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Case Reports |

PRIMARY ANEMIA IN THE NEW-BORN

CLAIN FANNING GELSTON, M.D.; EMMETT E. SAPPINGTON, M.D.
Am J Dis Child. 1930;39(4):807-813. doi:10.1001/archpedi.1930.01930160125013.
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While secondary anemia in the new-born is not an uncommon observation, primary anemia is extremely rare, according to reports in medical literature.

The first case was reported by Ecklin1 in 1919. Blood examination made on the twelfth day showed: hemoglobin, 32 per cent; erythrocytes, 2,500,000, and leukocytes, 40,000. The family history in this case was important as a possible cause for the anemia, in that the father had heart disease, the mother suffered from grip and bronchitis while six months pregnant, and there was an indefinite history of the death of several infants (one of an infant 3 days old) before the birth of the patient. There was a normal blood picture at the age of 7 months.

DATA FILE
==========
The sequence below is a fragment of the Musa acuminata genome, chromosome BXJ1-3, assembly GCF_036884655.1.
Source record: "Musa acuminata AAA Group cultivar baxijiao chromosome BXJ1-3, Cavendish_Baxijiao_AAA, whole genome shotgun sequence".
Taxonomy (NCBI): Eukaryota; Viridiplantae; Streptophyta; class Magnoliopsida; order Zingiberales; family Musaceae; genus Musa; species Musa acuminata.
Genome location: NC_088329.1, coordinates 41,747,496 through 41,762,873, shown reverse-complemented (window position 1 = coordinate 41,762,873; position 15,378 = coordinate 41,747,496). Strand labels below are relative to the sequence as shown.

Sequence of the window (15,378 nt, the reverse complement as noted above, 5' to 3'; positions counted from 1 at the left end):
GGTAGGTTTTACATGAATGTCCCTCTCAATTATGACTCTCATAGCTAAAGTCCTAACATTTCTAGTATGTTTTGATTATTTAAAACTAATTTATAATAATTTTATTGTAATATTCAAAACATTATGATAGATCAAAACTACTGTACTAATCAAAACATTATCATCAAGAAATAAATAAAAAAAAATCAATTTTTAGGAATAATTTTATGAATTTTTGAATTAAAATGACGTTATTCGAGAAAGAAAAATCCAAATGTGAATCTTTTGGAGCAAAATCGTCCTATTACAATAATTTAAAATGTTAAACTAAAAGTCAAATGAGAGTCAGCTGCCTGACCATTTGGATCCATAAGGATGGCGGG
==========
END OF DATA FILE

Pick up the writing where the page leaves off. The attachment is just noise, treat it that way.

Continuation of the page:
In the second case, reported by Sustrunk2 in 1924, the first blood count made on the third day showed marked anemia. The patient died at 10 days of age. Necropsy

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